Inhibiting the NLRP3 inflammasome reduces inflammation in the skin of patients with hidradenitis suppurativa (HS), an Irish study has demonstrated.
New research from Trinity College Dublin has identidied significantly increased numbers of proinflammatory immune cells in skin samples collected from patients with the debilitating skin disease. These included Th17 cells, B cells, plasma cells and neutrophils.
This suggests a potential new target for treating the condition, according to the study's lead author Dr Barry Moran, Trinity Biomedical Sciences Institute.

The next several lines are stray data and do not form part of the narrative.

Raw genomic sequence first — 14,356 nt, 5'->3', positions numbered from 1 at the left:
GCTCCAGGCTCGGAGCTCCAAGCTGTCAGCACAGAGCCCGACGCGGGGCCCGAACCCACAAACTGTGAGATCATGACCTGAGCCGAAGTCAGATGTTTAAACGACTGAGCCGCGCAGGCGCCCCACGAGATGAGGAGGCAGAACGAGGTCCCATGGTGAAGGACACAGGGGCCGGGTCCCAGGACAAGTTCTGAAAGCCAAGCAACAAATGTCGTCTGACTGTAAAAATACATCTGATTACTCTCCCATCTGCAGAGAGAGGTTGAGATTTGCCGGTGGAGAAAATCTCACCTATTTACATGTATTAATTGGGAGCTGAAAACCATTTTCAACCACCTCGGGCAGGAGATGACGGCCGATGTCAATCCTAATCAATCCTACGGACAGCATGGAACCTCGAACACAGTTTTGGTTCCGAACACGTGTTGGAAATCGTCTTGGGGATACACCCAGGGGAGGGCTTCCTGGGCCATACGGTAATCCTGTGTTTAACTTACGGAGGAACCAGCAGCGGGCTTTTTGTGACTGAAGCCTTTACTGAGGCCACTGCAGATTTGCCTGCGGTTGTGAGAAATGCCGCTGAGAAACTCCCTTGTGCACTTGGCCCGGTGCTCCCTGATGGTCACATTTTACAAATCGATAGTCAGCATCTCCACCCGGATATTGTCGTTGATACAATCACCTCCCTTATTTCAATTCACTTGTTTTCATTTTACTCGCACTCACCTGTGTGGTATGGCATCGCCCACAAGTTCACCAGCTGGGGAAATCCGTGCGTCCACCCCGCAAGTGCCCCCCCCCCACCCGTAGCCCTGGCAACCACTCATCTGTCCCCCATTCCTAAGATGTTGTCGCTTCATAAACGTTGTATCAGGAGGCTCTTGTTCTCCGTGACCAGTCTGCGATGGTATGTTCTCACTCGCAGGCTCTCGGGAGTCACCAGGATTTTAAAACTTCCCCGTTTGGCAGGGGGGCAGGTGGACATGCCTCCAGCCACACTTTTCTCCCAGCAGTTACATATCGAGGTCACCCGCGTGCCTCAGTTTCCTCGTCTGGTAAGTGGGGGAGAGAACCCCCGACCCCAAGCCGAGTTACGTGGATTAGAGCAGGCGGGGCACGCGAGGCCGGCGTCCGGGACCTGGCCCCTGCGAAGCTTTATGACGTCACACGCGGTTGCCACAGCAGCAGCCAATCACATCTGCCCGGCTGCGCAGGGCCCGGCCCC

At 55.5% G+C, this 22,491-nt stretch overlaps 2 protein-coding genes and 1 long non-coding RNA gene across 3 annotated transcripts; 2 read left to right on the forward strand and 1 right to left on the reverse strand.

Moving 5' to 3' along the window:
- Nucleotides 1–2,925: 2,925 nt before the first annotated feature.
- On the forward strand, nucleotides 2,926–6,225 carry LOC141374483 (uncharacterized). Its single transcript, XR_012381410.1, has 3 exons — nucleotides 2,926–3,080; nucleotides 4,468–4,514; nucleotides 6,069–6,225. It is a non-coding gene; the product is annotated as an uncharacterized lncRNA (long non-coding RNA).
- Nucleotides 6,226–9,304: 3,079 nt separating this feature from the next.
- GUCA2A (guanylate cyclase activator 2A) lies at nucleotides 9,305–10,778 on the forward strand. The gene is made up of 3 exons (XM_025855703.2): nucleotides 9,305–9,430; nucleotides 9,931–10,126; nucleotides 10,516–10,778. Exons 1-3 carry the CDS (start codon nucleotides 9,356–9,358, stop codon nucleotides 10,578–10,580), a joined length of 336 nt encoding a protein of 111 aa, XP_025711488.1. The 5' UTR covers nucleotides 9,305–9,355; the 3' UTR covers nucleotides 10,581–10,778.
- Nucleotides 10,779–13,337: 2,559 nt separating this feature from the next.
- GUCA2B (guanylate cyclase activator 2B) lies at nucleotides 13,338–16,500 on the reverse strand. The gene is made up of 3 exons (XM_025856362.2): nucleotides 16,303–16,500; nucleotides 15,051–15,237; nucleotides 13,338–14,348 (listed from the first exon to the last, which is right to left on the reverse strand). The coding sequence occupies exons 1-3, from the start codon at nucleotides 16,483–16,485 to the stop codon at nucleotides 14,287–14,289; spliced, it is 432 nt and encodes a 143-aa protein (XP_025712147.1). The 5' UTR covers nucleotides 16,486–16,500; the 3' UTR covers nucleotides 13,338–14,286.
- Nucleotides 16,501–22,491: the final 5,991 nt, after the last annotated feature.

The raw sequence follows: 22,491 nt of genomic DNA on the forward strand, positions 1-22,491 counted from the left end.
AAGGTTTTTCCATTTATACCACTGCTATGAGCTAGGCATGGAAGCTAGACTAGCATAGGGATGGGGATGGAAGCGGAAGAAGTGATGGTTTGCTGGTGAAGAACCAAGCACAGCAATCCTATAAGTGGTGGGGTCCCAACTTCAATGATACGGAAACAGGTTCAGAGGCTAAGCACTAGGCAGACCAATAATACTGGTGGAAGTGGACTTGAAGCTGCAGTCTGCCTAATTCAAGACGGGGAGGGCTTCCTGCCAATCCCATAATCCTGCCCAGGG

When researchers analysed the gene profiles of thousands of these individual cells, they noted genes and pathways associated with inflammation-associated Th17 cells, cytokines IL-17 and IL-1β, and the inflammation complex known as the NLRP3 inflammasome, were enhanced in HS skin, particularly in samples with a high inflammatory load.
The research also shows that blocking this NLRP3 inflammasome with a small molecule inhibitor significantly reduced the secretion of key inflammatory mediators in HS skin samples.
The research was published recently in the British Journal of Dermatology.